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Let $U \hookrightarrow X$ be an embedding of algebraic varieties such that $U$ is dense in $X$. Then any Zariski closed subset of $U$ is a trace of a Zariski closed subset of $X$.

It escapes me why a similar fact is not true for complex manifolds.

Again, let $U \hookrightarrow X$ be an embedding of complex manifolds such that $U$ is dense in $X$ and let $Z$ be an analytic subset of $X$. Then $Z$ is not necessarily an intersection $Z' \cap U$ where $Z'$ is an analytic subset of $X$. For example, if $X=\mathbb{P}^2$, $U=\mathbb{A}^2$ and $Z$ is the set defined by the equation $y=exp(x)$ then by Chow's theorem it cannot be a trace of an analytic subset of $\mathbb{P}^2$ since all such subsets are algebraic.

What is the reason that makes the extension of an analytic subset fail? Is it possible to formulate a general criterion?

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up vote 5 down vote accepted

The most useful general criterion for extending analytic subsets of an open subset of a manifold to the whole manifold is :

Theorem of Remmert-Stein
Let $X$ be an analytic space (for example a complex manifold), $Z\subset X$ a closed analytic subspace of dimension $\lt n$ and $A\subset U$ a purely $n$-dimensional closed analytic subset of the open set $U=X\setminus Z\subset X.$
Then the closure $\bar A\subset X$ is an analytic subspace of $X$.

So the "reason" for the failure of extension in your example is that your $Z$ is too big: it is a line of dimension one and your analytic subset , the graph of the exponential function, has dimension one as well, so that its closure in $\mathbb P^2 $ is no longer analytic.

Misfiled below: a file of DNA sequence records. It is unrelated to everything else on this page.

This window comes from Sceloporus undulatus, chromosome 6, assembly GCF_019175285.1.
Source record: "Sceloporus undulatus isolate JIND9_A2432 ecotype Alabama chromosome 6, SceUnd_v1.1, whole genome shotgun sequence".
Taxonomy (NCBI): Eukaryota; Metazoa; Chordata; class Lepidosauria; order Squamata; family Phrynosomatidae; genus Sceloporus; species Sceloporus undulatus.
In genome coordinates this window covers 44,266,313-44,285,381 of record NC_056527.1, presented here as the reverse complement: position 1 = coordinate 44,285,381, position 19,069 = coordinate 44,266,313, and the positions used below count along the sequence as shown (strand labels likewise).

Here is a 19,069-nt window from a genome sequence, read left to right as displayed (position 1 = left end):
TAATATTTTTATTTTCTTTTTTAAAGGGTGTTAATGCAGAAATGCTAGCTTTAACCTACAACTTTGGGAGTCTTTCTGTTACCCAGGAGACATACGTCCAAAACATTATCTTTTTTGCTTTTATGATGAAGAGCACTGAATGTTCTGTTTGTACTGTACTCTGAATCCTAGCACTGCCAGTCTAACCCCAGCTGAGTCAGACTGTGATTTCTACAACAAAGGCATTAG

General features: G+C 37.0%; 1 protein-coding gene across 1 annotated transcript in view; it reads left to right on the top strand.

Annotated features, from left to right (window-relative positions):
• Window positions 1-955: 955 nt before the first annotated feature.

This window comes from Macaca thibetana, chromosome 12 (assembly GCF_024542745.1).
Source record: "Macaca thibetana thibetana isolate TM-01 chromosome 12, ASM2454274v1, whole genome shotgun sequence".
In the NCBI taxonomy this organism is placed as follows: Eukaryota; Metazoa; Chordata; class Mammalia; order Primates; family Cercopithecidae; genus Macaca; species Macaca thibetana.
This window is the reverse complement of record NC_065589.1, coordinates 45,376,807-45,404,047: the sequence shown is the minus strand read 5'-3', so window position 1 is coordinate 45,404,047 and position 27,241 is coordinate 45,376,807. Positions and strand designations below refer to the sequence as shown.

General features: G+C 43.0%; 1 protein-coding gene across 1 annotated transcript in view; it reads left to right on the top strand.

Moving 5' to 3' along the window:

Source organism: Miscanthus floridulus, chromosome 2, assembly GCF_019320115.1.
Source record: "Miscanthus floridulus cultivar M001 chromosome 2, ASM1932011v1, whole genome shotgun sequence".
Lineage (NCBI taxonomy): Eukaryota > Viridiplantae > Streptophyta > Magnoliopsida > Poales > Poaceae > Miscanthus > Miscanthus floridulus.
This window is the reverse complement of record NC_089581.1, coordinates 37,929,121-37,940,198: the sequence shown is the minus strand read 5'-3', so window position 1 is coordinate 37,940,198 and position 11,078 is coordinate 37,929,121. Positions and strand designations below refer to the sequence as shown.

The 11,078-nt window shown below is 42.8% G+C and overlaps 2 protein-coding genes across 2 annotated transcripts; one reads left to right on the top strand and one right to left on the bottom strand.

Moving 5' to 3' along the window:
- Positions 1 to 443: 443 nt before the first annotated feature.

However if you delete a point $Q\in \mathbb P^2 $ then any analytic curve $C\subset \mathbb P^2 \setminus \lbrace Q \rbrace$ will have analytic (even algebraic) closure $\bar C\subset \mathbb P^2$

In a comment below Dima asks about extending an analytic subset of $A\subset \mathbb A^2(\mathbb C)$ to $\mathbb P^2(\mathbb C)$, a situation where Remmert-Stein's theorem doesn't apply .
By Chow's theorem $\bar A \subset \mathbb P^2 $ is analytic iff it is algebraic, and in that case $A\subset \mathbb A^2$ is algebraic too, so that finally $A$ is extendable iff it is algebraic.
The simplest obstruction against algebraicity of $A$ might be that a line in $\mathbb A^2$ not contained in $A$ intersects $A$ only in finitely many points.
In Dima's example where $A$ is defined by $y=exp(x)$ , the line $y=1$ intersects $A$ in infinitely many points, which is an obstruction against $A$ being algebraic and thus explains why $A$ is not extendable to $\mathbb P^2$

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Thank you for the answer. Yet there are many analytic subsets of $\mathbb{A}^2$ that do extend to $\mathbb{P}^2$. I wonder if there is some kind of obstruction in case of the set $y=exp(x)$ that vanishes for algebraic subsets of $\mathbb{A}^2$. – Dima Sustretov Mar 8 '12 at 10:51
Dear @Dima: I have written an edit about this question of obstruction. – Georges Elencwajg Mar 8 '12 at 23:17
Dear Georges, thanks for the update. Your answer is tailored to this particular choice of X and Y. I was wondering about an obstruction in the general situation. I have so far found this article by Bishop:… He proves that an analytic set can be extended if every point of $Y\setminus X$ has a neighbourhood $U$ such that $U \cap Z$ has a finite volume – Dima Sustretov Mar 8 '12 at 23:34
Dear @Dima: I had indeed a vague memory of having seen long ago a criterion for extendability in terms of volume but I didn't remember where. Bishop's article looks very interesting and it also proves a version of Remmert-Stein. Thanks a lot for that great link! – Georges Elencwajg Mar 9 '12 at 0:51

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